Review – Grimvalor

Sometimes a game doesn’t need to be groundbreaking in order to be good. It might feature gameplay elements from the most saturated genres out there, but if the developers manage to polish everything well enough, people won’t mind. It will be an entertaining game and it will be worth recommending to people. Direlight’s Grimvalor is a great example of this. In theory, it’s a game that couldn’t have been more uninventive. In reality, it’s an excellent, albeit flawed, addition to the Switch’s library.

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You’re not supposed to win your first fight.

Grimvalor is a game that is heavily inspired by two franchises in particular: Castlevania (most specifically, from Symphony of the Night onwards) and Dark Souls. From Castlevania, the game borrowed its 2D perspective, platforming, hack ‘n slash combat, overall level design, and open-ended nature. From Dark Souls, it borrows its enemy behavior, emphasis on evasiveness, progression system, “bonfires”, sound design, and a completely nonsensical plot that needs a team of specialists in order to understand what’s going on.

When you read this description, you may think that this isn’t exactly the most creative of games. Sadly, it isn’t. I’ve seen this many times before, with Hollow Knight and Blasphemous being good examples. You may also ask yourself how the heck can a game like this be, as quoted by myself not long ago, “an excellent, albeit flawed, addition to the Switch’s library”. Well, Grimvalor is not innovative, but it’s extremely competent. It doesn’t invent anything, but it takes tried and true elements used in the past and creates a fun experience out of it. That’s all.

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Look how dope my character looks at the moment.

The gameplay is very straightforward, but very entertaining. You can equip two weapons at a time, usually a sword and a heavy weapon that can be used to break walls and unveil secret rooms. You don’t have a stamina bar when attacking or dodging, as the game basically encourages you to hop around the rooms like Daffy Duck when he starts laughing and going crazy. Enemies telegraph their attacks in pretty obvious ways, so you won’t have a hard time dodging their moves. In fact, this might be the only Souls-inspired game I have ever played in which I’ve managed to defeat bosses without ever getting hit once.

By no means is Grimvalor a pushover, but it’s certainly a lot more accessible than similar games due to your arsenal of moves, weapons, and how quickly you can improve your stats. There are some challenging bosses, as well as “hunters” that trap you inside an enclosed space after collecting an item in a hidden room, but it’s nothing you can’t handle after one or two attempts. Grimvalor is also pretty chill when it comes to punishing you for your mistakes. In fact, it doesn’t punish you at all. You don’t lose your souls when you die, so you can fail as much as you want, even though you’re probably not going to need to repeat boss battles that many times.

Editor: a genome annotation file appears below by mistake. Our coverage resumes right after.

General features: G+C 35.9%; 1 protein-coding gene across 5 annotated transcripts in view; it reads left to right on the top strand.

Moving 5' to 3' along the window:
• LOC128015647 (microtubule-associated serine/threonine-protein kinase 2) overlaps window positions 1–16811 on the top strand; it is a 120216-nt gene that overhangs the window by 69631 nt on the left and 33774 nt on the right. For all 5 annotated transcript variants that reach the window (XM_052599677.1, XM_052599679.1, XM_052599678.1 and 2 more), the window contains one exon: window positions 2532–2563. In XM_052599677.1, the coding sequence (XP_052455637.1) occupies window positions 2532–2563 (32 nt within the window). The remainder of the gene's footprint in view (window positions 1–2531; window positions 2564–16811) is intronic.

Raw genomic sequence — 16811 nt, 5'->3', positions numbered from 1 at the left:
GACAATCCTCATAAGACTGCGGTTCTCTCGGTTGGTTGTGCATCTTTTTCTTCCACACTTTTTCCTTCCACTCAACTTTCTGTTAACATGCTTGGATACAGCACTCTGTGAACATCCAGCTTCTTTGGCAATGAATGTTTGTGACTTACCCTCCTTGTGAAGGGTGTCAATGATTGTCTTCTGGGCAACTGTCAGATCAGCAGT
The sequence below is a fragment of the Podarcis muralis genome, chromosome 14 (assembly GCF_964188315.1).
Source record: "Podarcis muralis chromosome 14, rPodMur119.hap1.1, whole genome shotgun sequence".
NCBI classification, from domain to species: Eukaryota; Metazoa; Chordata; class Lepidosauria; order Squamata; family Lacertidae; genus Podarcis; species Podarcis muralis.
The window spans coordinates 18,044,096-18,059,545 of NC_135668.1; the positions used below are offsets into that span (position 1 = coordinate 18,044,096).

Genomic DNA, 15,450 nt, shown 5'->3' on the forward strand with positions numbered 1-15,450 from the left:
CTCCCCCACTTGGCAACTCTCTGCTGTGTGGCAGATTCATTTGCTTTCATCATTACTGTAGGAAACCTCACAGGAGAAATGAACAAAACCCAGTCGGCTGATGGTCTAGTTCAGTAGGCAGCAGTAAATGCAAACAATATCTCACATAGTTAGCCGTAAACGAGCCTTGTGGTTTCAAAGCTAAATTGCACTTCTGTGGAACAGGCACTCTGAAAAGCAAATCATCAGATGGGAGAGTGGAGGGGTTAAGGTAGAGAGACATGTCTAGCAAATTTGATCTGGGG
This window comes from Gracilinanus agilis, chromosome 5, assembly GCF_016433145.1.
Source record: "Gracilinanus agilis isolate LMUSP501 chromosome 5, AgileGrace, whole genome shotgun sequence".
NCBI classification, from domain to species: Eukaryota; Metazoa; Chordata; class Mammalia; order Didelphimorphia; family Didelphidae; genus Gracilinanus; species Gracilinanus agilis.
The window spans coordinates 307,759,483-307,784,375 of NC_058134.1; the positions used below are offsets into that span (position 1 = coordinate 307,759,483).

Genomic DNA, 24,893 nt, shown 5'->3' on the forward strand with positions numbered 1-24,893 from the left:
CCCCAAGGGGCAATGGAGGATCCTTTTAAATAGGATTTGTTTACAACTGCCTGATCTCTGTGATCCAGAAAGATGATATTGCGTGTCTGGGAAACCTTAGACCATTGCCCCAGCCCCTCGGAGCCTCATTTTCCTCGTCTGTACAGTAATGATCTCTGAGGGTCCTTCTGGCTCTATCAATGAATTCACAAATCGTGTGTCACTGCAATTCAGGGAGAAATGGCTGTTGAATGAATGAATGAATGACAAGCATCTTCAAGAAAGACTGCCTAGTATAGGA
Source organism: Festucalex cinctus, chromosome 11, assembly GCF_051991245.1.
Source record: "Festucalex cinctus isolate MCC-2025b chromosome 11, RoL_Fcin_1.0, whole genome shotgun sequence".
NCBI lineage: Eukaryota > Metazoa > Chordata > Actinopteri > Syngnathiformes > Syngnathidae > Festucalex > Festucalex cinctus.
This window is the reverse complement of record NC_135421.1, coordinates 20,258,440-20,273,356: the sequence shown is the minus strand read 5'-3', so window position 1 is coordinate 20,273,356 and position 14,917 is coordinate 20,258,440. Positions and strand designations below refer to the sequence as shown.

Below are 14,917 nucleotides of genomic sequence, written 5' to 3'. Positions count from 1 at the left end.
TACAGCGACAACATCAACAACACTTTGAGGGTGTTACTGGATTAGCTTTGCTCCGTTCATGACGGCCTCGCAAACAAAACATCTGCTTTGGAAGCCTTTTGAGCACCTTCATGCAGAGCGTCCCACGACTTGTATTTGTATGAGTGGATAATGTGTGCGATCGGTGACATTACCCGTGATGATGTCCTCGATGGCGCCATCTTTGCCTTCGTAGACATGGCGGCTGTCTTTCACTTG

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Sorry dude, social distancing and all.

Besides the excellent combat and fun exploration, Grimvalor prides itself in running pretty well on the Switch, especially in handheld mode. This game isn’t exactly a beautiful masterpiece, especially for 2020 standards, but it does have some visually attractive environments, all of which are obviously inspired by Castlevania. It always runs at a buttery smooth 60 frames a second though, and that’s always a plus in my books. The sound department is also quite impressive for an indie title like this one, with some epic boss battle tunes, yet another influence taken from big brother Dark Souls.

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How the hell am I supposed to get those experience points??

Grimvalor is a delightful surprise. Not exactly the most innovative metroidvania out there, nor the most challenge game with gameplay elements derived from Dark Souls, but it manages to provide a satisfactory level of challenge and a lot of secrets to unfold in one inexpensive package. I’d even say that the Switch was the perfect fit for a game like this because you can play it in small bursts, but I ended up playing Grimvalor in very long sessions without even paying attention. It’s a neat little gem for the ever growing library of Switch indies. If you’re looking for more metroidvania shenanigans, don’t even think twice.

 

Graphics: 7.0

It does run phenomenally well for a Switch game, even in handheld mode, but its visuals aren’t exactly the most impressive thing out there, especially in 2020.

Gameplay: 9.0

The platforming is responsive and the combat mechanics are fast-paced and on point. It’s an excellent mixture between a metroidvania and a soulslike.

Sound: 8.0

Some eerie sound effects here, some fitting epic tunes there, and some simple voice effects for the monsters you’re fighting against. There’s also a bit of voice acting and it’s not too bad either.

Fun Factor: 7.5

For a game so clearly inspired by Castlevania and Dark Souls, Grimvalor is not really a big challenge, but it does provide players with a nice world to explore and some excellent combat mechanics. It does what it’s supposed to do.

Final Verdict: 8.0

Grimvalor is available now on Switch.

Reviewed on Switch.

A copy of Grimvalor was provided by the publisher.